My book Hidden Mercy: AIDS, Catholics, and the Untold Stories of Compassion in the Face of Fear was published two years ago today. I remember well the thrill of everything leading up to its publication date. The New York Times op-ed revealing a letter Pope Francis had written me about the book. Notes from friends and family who had pre-ordered and received copies a few days early. And the launch parties, where family, friends, colleagues and even a few personalities I wrote about gathered to wish me well. I wasn’t sure what would follow those frenetic few days.
I never anticipated that I would be on the road for the next two years, giving talks at dozens of parishes, high schools, universities, hospital systems and nonprofits. Each event was unique, but the stories in Hidden Mercy always prompted thoughtful questions about the AIDS crisis, invited the sharing of stories new to me about that time in history and included an intergenerational exchange of ideas and wisdom.
I was also unprepared for the number of messages readers would send me. I still receive notes and emails that are sometimes many paragraphs long, filled with anger, sadness, gratitude, inspiration and puzzlement. More than a few people have told me stories they’ve never revealed before. Admittedly, I’m sometimes at a loss for words.
I could write another book about everything I’ve learned over the past couple of years. But I won’t (at least not now).
A few stories have stuck with me. Before a book event on the West Coast, I had dinner with a group of mostly gay men in their 60s and 70s. One man, seated next to me, remarked how he had returned to the church later in life. The toxic homophobia of his youth had been too much to bear.
I asked him about life as a young gay man in the 1980s. He considered my question and told me how found a group of about 14 gay friends, what today we might call his “chosen family.” But by the middle of the 1990s, he had lost a dozen of those friends to AIDS. Today, he doesn’t have the kinds of deep friendships that others his age might take for granted. But he felt fortunate to be able to find community at (of all places) a Catholic church.
At another event, this time in the Midwest, I met a student who asked me to sign a copy of his book. He told me he was Catholic, and, like me, also gay. But he hadn’t told too many people that. As he began to grapple with this sometimes messy identity, he learned about others who had wrestled with similar challenges, albeit decades earlier.
A man stood up at a third event, in the Northeast, and choked up as he recalled a story from the later pages of my book. I had written about a candlelight vigil for people with AIDS, hosted by campus ministry while he was a freshman at Fordham. He had wanted so badly to attend the vigil. But he was so afraid, so deeply closeted, that he decided it would be better to skip out, lest anyone see him there and put two and two together.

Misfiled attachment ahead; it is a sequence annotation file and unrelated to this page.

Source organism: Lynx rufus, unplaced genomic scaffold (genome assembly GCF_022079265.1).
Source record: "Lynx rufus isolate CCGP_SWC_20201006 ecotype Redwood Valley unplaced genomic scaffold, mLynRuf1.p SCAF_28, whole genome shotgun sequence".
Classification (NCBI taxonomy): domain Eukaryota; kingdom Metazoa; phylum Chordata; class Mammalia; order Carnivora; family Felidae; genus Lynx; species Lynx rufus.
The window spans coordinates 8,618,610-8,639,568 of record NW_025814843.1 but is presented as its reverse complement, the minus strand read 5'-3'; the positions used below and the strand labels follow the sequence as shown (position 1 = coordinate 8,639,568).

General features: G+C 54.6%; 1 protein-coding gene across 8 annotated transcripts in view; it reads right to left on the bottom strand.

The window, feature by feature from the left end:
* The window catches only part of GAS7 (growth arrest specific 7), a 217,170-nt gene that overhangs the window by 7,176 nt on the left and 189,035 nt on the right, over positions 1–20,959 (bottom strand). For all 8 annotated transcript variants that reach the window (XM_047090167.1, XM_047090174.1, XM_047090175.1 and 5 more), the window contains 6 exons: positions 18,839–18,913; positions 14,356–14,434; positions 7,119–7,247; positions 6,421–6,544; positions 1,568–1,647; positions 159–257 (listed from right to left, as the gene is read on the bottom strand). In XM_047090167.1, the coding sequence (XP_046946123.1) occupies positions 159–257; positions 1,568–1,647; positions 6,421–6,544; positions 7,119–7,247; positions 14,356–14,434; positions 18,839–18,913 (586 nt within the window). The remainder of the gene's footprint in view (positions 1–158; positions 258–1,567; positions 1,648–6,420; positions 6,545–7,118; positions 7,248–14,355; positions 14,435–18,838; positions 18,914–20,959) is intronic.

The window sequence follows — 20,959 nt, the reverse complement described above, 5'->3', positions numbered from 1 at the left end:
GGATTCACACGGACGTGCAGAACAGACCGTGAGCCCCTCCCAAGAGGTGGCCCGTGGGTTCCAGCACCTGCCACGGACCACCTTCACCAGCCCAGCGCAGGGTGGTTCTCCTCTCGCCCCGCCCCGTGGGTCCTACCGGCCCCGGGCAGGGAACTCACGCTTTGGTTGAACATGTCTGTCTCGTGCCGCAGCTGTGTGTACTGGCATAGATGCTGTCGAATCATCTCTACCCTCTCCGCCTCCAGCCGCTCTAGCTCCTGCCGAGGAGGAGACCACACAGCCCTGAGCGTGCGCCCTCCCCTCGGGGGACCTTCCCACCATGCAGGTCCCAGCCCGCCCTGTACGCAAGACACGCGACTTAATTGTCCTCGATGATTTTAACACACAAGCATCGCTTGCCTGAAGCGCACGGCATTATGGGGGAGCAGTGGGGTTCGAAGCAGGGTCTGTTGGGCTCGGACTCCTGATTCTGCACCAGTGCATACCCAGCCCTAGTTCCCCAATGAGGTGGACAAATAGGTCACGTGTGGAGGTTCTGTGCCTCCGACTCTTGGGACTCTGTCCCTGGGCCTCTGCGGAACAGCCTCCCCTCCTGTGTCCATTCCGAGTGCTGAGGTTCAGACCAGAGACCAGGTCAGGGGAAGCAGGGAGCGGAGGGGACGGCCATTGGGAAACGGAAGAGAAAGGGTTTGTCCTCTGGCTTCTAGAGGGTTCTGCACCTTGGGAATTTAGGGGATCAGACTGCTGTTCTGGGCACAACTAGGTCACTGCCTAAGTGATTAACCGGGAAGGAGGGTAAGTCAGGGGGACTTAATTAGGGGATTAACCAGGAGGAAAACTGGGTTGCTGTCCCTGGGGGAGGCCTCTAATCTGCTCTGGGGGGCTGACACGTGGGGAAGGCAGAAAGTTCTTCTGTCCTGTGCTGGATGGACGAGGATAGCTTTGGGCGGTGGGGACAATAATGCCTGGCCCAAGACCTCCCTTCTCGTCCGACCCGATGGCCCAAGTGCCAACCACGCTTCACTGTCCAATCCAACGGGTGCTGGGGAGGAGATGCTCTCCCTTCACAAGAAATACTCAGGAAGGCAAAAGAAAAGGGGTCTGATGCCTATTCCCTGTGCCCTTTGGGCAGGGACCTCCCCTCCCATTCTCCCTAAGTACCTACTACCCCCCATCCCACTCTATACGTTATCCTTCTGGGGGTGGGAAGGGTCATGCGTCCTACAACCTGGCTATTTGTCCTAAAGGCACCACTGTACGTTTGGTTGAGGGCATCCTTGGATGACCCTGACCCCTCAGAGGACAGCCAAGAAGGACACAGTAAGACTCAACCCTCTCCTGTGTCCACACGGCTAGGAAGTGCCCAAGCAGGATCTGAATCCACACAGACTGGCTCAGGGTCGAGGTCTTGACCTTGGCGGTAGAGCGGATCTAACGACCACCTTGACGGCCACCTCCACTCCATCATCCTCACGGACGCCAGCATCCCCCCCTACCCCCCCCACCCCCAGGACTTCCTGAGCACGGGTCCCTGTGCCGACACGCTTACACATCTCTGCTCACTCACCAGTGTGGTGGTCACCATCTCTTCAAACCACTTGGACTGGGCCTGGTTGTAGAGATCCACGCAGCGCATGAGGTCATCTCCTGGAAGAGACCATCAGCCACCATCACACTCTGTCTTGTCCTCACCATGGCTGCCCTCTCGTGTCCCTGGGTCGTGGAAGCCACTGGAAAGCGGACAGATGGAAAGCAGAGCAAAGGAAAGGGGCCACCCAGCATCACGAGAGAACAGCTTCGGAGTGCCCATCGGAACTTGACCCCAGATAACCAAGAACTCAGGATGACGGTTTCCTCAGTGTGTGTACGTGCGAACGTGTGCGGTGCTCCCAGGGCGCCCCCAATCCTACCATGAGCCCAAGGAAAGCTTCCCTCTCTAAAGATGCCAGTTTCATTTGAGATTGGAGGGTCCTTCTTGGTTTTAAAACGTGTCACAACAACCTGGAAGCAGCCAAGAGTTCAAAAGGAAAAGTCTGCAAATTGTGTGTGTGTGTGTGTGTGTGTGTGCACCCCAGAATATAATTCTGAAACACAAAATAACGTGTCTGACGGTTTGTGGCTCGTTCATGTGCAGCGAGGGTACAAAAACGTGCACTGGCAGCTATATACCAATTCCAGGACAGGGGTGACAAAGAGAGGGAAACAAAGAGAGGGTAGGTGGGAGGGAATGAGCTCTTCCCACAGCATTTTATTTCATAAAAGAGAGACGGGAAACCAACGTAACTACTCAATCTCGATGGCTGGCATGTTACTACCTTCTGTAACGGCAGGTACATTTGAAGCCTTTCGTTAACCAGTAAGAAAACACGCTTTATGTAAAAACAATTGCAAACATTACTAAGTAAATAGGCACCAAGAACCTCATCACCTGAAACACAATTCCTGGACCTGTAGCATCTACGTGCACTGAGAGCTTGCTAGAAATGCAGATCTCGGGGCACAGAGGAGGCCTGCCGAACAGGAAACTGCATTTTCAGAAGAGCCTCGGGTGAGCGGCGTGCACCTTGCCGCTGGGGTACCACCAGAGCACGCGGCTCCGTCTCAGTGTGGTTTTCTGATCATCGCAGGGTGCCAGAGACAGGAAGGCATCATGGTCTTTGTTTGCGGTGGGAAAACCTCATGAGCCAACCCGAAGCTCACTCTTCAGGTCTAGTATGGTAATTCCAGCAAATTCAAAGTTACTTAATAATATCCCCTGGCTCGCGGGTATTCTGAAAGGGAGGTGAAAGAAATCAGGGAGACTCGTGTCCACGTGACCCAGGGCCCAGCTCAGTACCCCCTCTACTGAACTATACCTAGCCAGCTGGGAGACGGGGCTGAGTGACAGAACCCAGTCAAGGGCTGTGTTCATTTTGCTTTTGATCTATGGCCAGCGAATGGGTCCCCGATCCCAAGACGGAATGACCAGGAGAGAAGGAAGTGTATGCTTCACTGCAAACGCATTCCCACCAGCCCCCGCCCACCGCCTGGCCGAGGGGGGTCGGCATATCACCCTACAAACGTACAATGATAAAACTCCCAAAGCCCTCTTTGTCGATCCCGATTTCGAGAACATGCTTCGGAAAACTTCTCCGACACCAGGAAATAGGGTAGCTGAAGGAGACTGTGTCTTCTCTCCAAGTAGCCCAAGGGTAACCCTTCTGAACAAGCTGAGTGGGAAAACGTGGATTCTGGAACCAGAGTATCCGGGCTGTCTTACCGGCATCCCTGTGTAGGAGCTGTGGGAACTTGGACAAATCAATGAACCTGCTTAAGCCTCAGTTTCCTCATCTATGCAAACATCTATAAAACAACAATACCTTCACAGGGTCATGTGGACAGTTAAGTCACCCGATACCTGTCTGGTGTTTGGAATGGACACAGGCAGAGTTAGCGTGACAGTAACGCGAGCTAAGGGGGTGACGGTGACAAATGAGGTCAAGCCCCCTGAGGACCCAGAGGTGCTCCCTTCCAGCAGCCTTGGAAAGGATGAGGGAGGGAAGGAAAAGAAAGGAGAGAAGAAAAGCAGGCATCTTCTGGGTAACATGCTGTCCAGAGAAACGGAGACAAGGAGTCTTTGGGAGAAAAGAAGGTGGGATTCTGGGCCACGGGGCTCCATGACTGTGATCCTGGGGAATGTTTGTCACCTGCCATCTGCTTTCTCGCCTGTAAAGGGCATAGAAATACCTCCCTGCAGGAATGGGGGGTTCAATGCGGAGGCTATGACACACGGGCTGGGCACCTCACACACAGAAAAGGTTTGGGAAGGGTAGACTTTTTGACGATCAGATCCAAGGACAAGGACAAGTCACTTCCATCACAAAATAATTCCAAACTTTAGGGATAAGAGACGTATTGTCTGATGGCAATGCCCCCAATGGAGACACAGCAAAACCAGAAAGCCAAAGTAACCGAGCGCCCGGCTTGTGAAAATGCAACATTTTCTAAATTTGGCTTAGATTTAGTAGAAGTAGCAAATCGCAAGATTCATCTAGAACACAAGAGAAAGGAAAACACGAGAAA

He thanked me for writing about the vigil, because the shame of skipping the event had stuck with him for decades, and he finally was able to feel like he had been present.
There was no guarantee that what became Hidden Mercy would ever be published. A priest friend suggested it might be good for me to learn more about how other gay Catholics took on their church and cared for their dying friends. He thought the lessons from that time could console and encourage me as I struggled to understand my place in the church today.
I had recently been laid off and I was trying to keep busy. That’s when I started looking into a period of history I knew remarkably little about. I conducted a few interviews, spent time in archives and I wrote a proposal. My agent sent it back. He told me it wouldn’t work as it was.
A few months went by and I resubmitted the proposal. I published a few articles in various publications to show there was interest. Then we shopped the book around. Several publishers said they loved the stories—but it wasn’t for them. They didn’t see an audience for these stories.
Eventually, a friend connected me to a mutual acquaintance who had sold her book to a small publishing imprint, Broadleaf Books. I remember the October afternoon, the sun setting outside my Chicago apartment, when I got the call that my proposal was accepted. A weight had been lifted from my shoulders. I felt renewed. Then it hit me: I was responsible for telling the stories of heroic individuals now in their twilight years.
I hope that I have done well by those stories, both in Hidden Mercy and the America podcast series, “Plague.” I remain so grateful and humbled by the community that formed around Hidden Mercy. I am humbled by the readers who spent time and money to read my work, and especially by the many individuals who reached out to share their own experiences with me.
My own journey as a gay man living out my faith in the Catholic Church has been bolstered by the opportunity to learn this history from the people who lived it. And by connecting with others who have benefitted from hearing these stories, I have found a sense of community lacking in other spaces.
I’m not sure what comes next with this project. The talks are slowing down, though I’m always delighted when I receive an email inviting me to an event. But I hope the people who shared their stories with me know that I feel indebted to them, because they gave me the opportunity to learn from their wisdom. Their lives, and the lives of their loved ones, continue to inspire people whose names and stories I will never know.